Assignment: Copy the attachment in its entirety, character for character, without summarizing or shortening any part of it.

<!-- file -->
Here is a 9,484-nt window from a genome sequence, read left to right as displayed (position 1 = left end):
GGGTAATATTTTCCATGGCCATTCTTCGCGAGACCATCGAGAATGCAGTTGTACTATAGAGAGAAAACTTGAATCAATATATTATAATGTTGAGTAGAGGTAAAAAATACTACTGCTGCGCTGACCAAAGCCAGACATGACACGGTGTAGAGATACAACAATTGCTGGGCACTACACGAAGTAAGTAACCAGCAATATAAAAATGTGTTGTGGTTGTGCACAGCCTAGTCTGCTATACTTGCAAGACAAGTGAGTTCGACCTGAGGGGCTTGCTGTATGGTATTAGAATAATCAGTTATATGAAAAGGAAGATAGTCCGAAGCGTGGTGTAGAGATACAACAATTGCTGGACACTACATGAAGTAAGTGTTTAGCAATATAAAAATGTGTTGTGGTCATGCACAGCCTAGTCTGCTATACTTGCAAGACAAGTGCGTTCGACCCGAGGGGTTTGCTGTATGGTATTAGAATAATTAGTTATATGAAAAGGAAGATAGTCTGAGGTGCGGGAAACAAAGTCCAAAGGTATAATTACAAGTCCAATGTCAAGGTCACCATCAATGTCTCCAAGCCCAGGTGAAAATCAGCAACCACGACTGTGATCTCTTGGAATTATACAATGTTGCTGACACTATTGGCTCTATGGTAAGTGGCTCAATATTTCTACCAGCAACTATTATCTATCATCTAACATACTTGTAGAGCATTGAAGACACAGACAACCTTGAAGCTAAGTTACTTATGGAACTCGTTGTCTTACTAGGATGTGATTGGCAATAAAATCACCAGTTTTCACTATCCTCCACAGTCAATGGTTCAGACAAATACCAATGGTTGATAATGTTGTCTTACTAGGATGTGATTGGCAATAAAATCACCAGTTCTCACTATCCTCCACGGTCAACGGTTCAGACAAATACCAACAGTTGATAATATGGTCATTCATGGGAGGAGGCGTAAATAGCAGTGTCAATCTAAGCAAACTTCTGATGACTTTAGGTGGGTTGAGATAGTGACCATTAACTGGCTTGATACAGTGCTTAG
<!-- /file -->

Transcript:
Here is a 9,484-nt window from a genome sequence, read left to right as displayed (position 1 = left end):
GGGTAATATTTTCCATGGCCATTCTTCGCGAGACCATCGAGAATGCAGTTGTACTATAGAGAGAAAACTTGAATCAATATATTATAATGTTGAGTAGAGGTAAAAAATACTACTGCTGCGCTGACCAAAGCCAGACATGACACGGTGTAGAGATACAACAATTGCTGGGCACTACACGAAGTAAGTAACCAGCAATATAAAAATGTGTTGTGGTTGTGCACAGCCTAGTCTGCTATACTTGCAAGACAAGTGAGTTCGACCTGAGGGGCTTGCTGTATGGTATTAGAATAATCAGTTATATGAAAAGGAAGATAGTCCGAAGCGTGGTGTAGAGATACAACAATTGCTGGACACTACATGAAGTAAGTGTTTAGCAATATAAAAATGTGTTGTGGTCATGCACAGCCTAGTCTGCTATACTTGCAAGACAAGTGCGTTCGACCCGAGGGGTTTGCTGTATGGTATTAGAATAATTAGTTATATGAAAAGGAAGATAGTCTGAGGTGCGGGAAACAAAGTCCAAAGGTATAATTACAAGTCCAATGTCAAGGTCACCATCAATGTCTCCAAGCCCAGGTGAAAATCAGCAACCACGACTGTGATCTCTTGGAATTATACAATGTTGCTGACACTATTGGCTCTATGGTAAGTGGCTCAATATTTCTACCAGCAACTATTATCTATCATCTAACATACTTGTAGAGCATTGAAGACACAGACAACCTTGAAGCTAAGTTACTTATGGAACTCGTTGTCTTACTAGGATGTGATTGGCAATAAAATCACCAGTTTTCACTATCCTCCACAGTCAATGGTTCAGACAAATACCAATGGTTGATAATGTTGTCTTACTAGGATGTGATTGGCAATAAAATCACCAGTTCTCACTATCCTCCACGGTCAACGGTTCAGACAAATACCAACAGTTGATAATATGGTCATTCATGGGAGGAGGCGTAAATAGCAGTGTCAATCTAAGCAAACTTCTGATGACTTTAGGTGGGTTGAGATAGTGACCATTAACTGGCTTGATACAGTGCTTAG